Responsibility for SDG reporting UN Statistics Division based mainly on national data collected by international agencies Regional organizations, UN and other agencies harmonising SDG methodology for regional reporting National statistical systems and third-party providers supplying national and subnational data
Original data sources Country-level Country-level Country-level
Purpose Global monitoring focusing on world progress overall Regional and thematic monitoring focusing on relevant progress National monitoring focusing on national and subnational priorities

The relationship between UN technical agencies, such as WHO, UNICEF and FAO, and national governments in the production of statistics is complex. Much of the data we have currently on poverty, health, education or nutrition comes from large-scale international household surveys run by these agencies in countries. This is done in close collaboration with national statistical offices and often includes a capacity-building component that is very useful. However, involving agencies in the production of data can be problematic too as they have their own thematic agenda that might not align with national priorities or could even contradict those priorities. With the heavy SDG agenda, this risk increases substantially and could lead to a crowding out of national capacities.

Another equally important issue is the measurement exercise’s purpose. Do we focus all our attention on how best to do global monitoring? Or do we also focus urgently on producing national SDG data roadmaps that identify country-specific baselines, data needs and data filling plans for effective country-level actions? We should not forget that the data are supposed to help policy makers make evidence-based decisions and achieve impact. This happens primarily at national and subnational levels.

Improving the indicators

Even with general agreement on the indicator set, the real work remains. The consensus is clear that the indicators will need to be defined further over the coming months and years. Many indicators are yet to be supported by the required data or methodology. National statistical systems will face trouble with certain indicators or simply will lack the incentives to measure them at all. A good example is indicator 10.5.1 that measures the “financial soundness” of national policies: no government will be motivated to report on this aspect if the country is not doing well, especially given the possible impact on foreign direct investment decisions. Or take indicator 16.4.1 that asks for a country’s total value of inward and outward illicit financial flows. Illicit flows by their very nature are clandestine, making only vague estimates possible at best. Another blind spot is the current indicator on corruption: bribery is measured in the public sector whereas the private sector is not considered. Moreover, the indicator set ignores some important problems entirely. Obesity, for example, is not included but is a growing health problem in many middle-income countries, straining public services.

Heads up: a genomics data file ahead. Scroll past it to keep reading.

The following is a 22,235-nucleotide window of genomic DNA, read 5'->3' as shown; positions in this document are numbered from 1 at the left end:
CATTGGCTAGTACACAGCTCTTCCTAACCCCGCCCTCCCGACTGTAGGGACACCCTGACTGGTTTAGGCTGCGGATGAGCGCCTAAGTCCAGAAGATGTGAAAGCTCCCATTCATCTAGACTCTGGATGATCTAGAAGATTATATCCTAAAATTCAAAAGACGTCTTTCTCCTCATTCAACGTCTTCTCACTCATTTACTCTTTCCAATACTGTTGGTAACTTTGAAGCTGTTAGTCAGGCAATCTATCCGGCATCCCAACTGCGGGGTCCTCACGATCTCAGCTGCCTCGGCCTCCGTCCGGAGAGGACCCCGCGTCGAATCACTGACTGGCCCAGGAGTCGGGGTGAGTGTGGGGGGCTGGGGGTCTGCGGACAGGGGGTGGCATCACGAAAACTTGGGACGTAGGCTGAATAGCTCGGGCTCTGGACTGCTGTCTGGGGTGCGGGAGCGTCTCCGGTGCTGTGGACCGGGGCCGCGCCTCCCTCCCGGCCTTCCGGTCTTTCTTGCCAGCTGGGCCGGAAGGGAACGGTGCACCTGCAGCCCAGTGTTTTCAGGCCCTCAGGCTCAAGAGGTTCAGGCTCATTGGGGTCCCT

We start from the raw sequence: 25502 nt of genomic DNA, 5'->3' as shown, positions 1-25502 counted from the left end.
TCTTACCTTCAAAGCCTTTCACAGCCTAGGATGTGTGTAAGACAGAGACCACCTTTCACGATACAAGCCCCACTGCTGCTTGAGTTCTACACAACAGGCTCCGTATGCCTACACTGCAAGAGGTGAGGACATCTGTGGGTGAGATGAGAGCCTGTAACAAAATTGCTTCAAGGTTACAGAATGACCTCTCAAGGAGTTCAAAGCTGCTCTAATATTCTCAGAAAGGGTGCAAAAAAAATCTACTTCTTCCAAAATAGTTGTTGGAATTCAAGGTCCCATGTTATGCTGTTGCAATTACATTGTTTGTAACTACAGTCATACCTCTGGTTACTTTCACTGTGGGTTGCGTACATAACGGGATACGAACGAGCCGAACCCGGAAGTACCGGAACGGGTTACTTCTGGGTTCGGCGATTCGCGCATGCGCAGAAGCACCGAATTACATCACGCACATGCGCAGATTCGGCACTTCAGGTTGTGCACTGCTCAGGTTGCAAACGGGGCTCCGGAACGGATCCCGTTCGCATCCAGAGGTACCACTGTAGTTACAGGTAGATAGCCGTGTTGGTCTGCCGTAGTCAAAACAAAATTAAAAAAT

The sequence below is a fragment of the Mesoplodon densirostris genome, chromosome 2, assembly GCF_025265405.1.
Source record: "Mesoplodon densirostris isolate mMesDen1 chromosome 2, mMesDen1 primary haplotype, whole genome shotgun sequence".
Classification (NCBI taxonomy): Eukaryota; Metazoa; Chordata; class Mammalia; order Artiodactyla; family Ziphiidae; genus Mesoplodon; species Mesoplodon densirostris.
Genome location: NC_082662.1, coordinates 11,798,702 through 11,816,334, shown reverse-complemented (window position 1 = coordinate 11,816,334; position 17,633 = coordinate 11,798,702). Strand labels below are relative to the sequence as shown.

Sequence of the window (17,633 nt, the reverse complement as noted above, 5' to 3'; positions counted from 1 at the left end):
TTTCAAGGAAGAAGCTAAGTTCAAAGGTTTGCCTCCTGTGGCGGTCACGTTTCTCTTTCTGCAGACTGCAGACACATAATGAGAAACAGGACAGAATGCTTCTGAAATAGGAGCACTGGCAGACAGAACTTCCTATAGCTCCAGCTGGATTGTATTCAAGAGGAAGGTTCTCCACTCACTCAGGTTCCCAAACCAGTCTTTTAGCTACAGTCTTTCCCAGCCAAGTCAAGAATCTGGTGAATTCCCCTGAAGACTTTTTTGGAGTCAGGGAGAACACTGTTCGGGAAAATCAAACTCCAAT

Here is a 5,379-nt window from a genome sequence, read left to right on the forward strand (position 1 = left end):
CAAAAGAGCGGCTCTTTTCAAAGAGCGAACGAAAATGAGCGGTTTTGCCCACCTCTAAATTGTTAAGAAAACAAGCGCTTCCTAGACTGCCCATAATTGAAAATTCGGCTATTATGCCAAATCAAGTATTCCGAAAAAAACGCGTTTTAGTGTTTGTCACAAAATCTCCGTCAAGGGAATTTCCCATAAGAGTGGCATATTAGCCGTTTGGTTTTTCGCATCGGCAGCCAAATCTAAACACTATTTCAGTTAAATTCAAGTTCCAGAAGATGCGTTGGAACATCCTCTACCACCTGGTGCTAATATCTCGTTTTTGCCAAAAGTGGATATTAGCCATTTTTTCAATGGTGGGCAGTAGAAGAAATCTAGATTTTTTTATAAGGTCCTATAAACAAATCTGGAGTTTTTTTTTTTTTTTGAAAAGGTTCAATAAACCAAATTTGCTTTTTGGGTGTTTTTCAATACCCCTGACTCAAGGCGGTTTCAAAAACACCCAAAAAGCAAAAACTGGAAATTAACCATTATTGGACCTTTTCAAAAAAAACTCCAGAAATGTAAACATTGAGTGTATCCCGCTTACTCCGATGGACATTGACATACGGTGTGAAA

More technical work clearly is needed. But more importantly, the international community needs to provide the financial means to enable national statistical systems to do the job they are asked to do without undermining national priorities and taking into account their current capacity.

Where to go from here

The agenda needs to move now from the global to the national and finally to the local levels. Building partnerships among public institutions – agencies of the national statistical system – citizens and the private sector at the local level is critical. This hopefully will lead to better planning of conventional statistical operations and to building new models that involve citizens, businesses and nongovernmental organisations.

The conclusion is that achieving the SDGs will depend largely on strengthening national and local capacities in a creative synergy of data producers and users. Only then can we hope that policies will be able to reach those who live on the fringes of society. This is how we can leverage data effectively to fulfil the 2030 Agenda’s promise to “leave no one behind.’’

This blog also appeared on The Huffington Post. Click here to read it anew.


This article should not be reported as representing the official views of the OECD, the OECD Development Centre or of their member countries. The opinions expressed and arguments employed are those of the author.